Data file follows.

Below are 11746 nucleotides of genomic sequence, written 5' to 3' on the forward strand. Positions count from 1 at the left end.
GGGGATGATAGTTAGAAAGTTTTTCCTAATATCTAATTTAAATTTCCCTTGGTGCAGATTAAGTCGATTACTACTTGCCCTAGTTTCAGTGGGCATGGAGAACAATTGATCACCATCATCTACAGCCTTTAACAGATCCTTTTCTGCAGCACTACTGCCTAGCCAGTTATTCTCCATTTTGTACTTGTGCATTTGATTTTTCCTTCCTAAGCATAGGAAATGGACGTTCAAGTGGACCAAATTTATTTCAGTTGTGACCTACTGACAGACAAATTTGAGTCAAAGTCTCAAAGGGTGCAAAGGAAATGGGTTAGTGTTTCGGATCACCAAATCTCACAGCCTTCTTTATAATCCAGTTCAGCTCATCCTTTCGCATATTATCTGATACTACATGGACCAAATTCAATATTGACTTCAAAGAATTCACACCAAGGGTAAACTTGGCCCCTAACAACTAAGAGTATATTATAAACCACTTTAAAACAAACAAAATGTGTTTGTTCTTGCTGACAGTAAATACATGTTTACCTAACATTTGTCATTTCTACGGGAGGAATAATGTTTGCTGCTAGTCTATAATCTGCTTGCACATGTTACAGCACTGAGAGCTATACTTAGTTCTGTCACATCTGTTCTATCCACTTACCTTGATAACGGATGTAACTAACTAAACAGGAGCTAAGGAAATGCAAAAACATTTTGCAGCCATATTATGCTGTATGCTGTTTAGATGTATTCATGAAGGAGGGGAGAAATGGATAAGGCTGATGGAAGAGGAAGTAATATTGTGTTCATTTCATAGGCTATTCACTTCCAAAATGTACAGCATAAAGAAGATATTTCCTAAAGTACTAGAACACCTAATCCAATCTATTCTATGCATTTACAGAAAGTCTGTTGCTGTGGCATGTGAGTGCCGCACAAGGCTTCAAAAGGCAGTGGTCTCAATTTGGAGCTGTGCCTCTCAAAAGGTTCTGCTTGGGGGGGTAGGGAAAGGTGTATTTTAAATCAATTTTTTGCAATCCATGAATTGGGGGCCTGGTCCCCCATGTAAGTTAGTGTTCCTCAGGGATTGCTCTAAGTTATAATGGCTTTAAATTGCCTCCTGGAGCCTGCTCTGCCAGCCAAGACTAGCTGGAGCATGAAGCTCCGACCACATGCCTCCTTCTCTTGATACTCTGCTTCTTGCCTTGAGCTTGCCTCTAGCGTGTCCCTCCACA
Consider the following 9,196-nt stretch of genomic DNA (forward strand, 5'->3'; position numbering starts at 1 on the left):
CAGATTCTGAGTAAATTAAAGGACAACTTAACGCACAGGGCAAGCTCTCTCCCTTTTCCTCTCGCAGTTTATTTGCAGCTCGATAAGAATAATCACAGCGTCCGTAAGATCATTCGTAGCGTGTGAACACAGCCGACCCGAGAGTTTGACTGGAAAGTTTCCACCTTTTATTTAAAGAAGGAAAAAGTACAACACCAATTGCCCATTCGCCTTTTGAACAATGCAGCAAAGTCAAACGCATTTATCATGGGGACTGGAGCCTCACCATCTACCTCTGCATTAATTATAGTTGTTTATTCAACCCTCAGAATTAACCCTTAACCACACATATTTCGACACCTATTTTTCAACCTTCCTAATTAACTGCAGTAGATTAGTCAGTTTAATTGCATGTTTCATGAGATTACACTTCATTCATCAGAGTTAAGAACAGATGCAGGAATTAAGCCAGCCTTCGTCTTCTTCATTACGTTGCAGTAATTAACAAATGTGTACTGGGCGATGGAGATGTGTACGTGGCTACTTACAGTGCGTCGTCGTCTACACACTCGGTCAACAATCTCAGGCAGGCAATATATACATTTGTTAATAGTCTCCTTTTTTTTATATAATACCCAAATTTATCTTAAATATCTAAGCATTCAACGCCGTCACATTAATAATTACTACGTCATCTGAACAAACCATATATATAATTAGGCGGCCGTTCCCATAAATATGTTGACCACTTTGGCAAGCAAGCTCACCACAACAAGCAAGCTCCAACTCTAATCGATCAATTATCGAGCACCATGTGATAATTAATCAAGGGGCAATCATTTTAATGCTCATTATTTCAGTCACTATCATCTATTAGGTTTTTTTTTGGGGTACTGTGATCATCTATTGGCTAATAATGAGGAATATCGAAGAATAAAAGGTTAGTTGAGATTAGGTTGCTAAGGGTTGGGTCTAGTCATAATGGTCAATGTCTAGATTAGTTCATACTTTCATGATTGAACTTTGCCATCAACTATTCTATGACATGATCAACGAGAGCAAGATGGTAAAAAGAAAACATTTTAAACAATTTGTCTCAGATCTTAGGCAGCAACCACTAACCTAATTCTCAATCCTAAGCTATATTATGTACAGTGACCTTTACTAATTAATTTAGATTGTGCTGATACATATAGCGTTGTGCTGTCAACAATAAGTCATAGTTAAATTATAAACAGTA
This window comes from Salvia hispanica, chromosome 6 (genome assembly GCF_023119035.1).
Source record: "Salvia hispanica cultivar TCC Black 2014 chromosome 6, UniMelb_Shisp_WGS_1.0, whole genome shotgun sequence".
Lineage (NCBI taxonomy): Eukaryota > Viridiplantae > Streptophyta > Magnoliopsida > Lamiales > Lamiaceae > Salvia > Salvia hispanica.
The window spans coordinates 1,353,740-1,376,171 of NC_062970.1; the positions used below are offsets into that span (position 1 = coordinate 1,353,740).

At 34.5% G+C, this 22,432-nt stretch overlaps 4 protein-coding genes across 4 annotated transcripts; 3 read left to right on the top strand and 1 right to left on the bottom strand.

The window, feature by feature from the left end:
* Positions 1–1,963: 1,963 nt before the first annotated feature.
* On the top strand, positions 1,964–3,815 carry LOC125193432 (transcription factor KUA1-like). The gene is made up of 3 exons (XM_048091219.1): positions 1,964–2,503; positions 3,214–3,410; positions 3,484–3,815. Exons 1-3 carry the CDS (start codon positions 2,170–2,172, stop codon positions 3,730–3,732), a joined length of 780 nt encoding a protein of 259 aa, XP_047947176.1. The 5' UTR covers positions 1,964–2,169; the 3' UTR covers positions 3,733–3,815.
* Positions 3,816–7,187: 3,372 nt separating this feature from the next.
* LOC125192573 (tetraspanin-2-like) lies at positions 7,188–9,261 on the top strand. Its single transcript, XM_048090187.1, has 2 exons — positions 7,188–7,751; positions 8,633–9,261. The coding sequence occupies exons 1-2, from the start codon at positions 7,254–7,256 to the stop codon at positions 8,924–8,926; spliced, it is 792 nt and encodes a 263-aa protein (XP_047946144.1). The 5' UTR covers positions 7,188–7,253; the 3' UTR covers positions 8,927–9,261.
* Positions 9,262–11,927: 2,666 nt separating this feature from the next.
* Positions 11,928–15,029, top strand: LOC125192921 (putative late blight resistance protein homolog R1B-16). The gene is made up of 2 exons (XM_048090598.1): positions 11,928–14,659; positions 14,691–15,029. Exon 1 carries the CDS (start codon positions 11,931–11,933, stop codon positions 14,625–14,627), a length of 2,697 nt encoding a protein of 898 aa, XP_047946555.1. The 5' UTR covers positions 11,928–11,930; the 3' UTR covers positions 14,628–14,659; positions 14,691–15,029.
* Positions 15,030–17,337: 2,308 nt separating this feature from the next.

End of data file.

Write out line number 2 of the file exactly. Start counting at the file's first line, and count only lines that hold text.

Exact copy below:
GGGGATGATAGTTAGAAAGTTTTTCCTAATATCTAATTTAAATTTCCCTTGGTGCAGATTAAGTCGATTACTACTTGCCCTAGTTTCAGTGGGCATGGAGAACAATTGATCACCATCATCTACAGCCTTTAACAGATCCTTTTCTGCAGCACTACTGCCTAGCCAGTTATTCTCCATTTTGTACTTGTGCATTTGATTTTTCCTTCCTAAGCATAGGAAATGGACGTTCAAGTGGACCAAATTTATTTCAGTTGTGACCTACTGACAGACAAATTTGAGTCAAAGTCTCAAAGGGTGCAAAGGAAATGGGTTAGTGTTTCGGATCACCAAATCTCACAGCCTTCTTTATAATCCAGTTCAGCTCATCCTTTCGCATATTATCTGATACTACATGGACCAAATTCAATATTGACTTCAAAGAATTCACACCAAGGGTAAACTTGGCCCCTAACAACTAAGAGTATATTATAAACCACTTTAAAACAAACAAAATGTGTTTGTTCTTGCTGACAGTAAATACATGTTTACCTAACATTTGTCATTTCTACGGGAGGAATAATGTTTGCTGCTAGTCTATAATCTGCTTGCACATGTTACAGCACTGAGAGCTATACTTAGTTCTGTCACATCTGTTCTATCCACTTACCTTGATAACGGATGTAACTAACTAAACAGGAGCTAAGGAAATGCAAAAACATTTTGCAGCCATATTATGCTGTATGCTGTTTAGATGTATTCATGAAGGAGGGGAGAAATGGATAAGGCTGATGGAAGAGGAAGTAATATTGTGTTCATTTCATAGGCTATTCACTTCCAAAATGTACAGCATAAAGAAGATATTTCCTAAAGTACTAGAACACCTAATCCAATCTATTCTATGCATTTACAGAAAGTCTGTTGCTGTGGCATGTGAGTGCCGCACAAGGCTTCAAAAGGCAGTGGTCTCAATTTGGAGCTGTGCCTCTCAAAAGGTTCTGCTTGGGGGGGTAGGGAAAGGTGTATTTTAAATCAATTTTTTGCAATCCATGAATTGGGGGCCTGGTCCCCCATGTAAGTTAGTGTTCCTCAGGGATTGCTCTAAGTTATAATGGCTTTAAATTGCCTCCTGGAGCCTGCTCTGCCAGCCAAGACTAGCTGGAGCATGAAGCTCCGACCACATGCCTCCTTCTCTTGATACTCTGCTTCTTGCCTTGAGCTTGCCTCTAGCGTGTCCCTCCACA